Article Sections

Treasures New and Old

Elkmont Baptist Church

Privacy Policy
Treasures New and Old
Beloved: Grace and Peace
Called to Light
What is one of the most important things I can do as a Christian?

Personal Holiness

Unfolding Prophecy Truth
Solomon is called by God the wisest man who ever lived. I suspect that Jesus was wiser - but then He was the God-man, so we won't count Him. Solomon grappled with this question after giving us the Proverbs and the following years of failure and sin and turning to idols in his older years. He comes to his senses in Ecclesiastes: "Let us hear the conclusion of the whole matter: Fear God, and keep his commandments: for this
the whole
of man. For God shall bring every work into judgment, with every
secret thing, whether
it be
good, or whether
it be
evil" (Ecclesiastes 12:13-14).
Wow . . . (1) Fear God, and, (2) Keep His Commandments . . . Heavy!
1 Peter 1:13-17:
Wherefore gird up the loins of your mind, be sober, and hope to the end for the grace that is to be brought unto you at the revelation of Jesus Christ; as obedient children, not fashioning yourselves according to the former lusts in your ignorance: but as he which hath called you is holy, so be ye holy in all manner of conversation; because it is written, Be ye holy; for I am holy. And if ye call on the Father, who without respect of persons judgeth according to every man's work, pass the time of your sojourning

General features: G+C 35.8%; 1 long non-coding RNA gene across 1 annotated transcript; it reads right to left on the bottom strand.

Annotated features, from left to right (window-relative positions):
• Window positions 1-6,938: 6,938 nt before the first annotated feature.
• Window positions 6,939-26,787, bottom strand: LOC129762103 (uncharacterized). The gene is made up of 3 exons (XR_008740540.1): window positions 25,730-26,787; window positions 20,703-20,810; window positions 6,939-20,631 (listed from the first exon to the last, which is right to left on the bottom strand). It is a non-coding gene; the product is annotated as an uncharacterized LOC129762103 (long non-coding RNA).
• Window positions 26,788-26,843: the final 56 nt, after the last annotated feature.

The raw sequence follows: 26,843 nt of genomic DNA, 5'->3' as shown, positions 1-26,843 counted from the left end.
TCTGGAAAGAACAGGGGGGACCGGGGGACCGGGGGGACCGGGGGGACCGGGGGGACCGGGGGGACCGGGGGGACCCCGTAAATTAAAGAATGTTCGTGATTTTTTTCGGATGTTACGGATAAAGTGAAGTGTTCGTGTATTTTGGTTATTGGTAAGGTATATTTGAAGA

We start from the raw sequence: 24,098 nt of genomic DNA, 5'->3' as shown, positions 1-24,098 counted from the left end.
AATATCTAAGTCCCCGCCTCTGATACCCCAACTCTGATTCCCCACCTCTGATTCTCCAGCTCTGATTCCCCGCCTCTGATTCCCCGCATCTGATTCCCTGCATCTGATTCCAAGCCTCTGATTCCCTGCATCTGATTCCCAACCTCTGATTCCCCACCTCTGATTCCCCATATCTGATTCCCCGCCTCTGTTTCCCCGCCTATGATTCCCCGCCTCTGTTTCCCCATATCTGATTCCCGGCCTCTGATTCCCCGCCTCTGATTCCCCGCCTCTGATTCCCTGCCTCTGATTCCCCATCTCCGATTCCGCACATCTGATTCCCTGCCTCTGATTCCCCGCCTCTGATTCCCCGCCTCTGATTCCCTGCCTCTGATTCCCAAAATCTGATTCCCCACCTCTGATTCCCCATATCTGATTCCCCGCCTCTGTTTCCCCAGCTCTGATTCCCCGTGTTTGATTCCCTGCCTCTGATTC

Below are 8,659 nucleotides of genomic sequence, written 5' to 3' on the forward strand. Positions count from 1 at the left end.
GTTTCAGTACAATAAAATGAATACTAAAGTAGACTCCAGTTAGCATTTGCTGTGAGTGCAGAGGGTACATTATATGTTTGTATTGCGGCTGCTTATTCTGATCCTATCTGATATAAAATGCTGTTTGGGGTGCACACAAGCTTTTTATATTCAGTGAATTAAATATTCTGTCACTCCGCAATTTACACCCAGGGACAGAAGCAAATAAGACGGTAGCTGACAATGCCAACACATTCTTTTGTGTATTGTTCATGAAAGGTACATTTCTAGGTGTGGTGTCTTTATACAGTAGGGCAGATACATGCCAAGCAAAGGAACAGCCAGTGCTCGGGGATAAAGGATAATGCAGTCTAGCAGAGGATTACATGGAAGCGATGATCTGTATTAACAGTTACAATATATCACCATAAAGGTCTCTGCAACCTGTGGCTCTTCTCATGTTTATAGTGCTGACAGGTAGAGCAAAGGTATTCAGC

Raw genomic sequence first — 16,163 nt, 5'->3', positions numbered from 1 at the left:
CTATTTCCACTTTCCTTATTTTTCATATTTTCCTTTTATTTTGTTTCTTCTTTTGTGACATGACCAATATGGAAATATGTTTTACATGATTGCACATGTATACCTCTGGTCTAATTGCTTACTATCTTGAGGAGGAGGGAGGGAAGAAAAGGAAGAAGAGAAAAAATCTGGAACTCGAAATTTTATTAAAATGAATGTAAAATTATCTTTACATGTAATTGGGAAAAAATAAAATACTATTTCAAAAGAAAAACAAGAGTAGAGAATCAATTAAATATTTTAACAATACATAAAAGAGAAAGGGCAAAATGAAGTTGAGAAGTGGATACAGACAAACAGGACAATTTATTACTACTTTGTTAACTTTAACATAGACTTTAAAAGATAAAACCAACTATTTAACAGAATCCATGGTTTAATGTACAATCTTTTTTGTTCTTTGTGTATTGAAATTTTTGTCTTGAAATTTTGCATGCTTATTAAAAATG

in fear[.]
I see three things - two are in both the Old and the New Testament: Fear God ("pass the time of your sojourning here in fear:"), and keep His commandments ("as obedient children"). But I also see another - a higher calling - and frankly a very hard one to accomplish:
"Be ye holy; for I am holy."
How many of us feel very holy?
Can we even be holy? If we are honest with ourselves, we don't really fear God; and we have huge areas in our lives where we don't obey Him. Oh, we may not go out of our way to disobey Him, but we have had that still, small voice tell us - hundreds of times - things that we are not doing - or worse - things we are doing that He wants us to stop. I'll just concentrate on the positives . . .
Are you praying as much as God has prompted you to pray?
Are you reading the Word as much as you know God wants you to read?
Do you study His Word as you ought? Are you a meat-eater or still drinking milk?
Do you respond to others around you in a Christ-like manner? Are you a godly example to others?
Personal holiness is tough. It is neglected, even ignored, in the church today. We want to "worship" - have a good time in the Lord, praise Him, and emphasize the joy of our salvation - but we don't want to be responsible for our actions.
How can I possibly be responsive to the clear command "Be ye holy; for I am holy?" I don't have what it takes within me . . . or do I?
It starts with the first step finally figured out by King Solomon - fear God.
Let me ask another probing question . . . what are you personally doing to find out what God wants you to do in obedience to Him? Now you are saying I am just getting way too personal!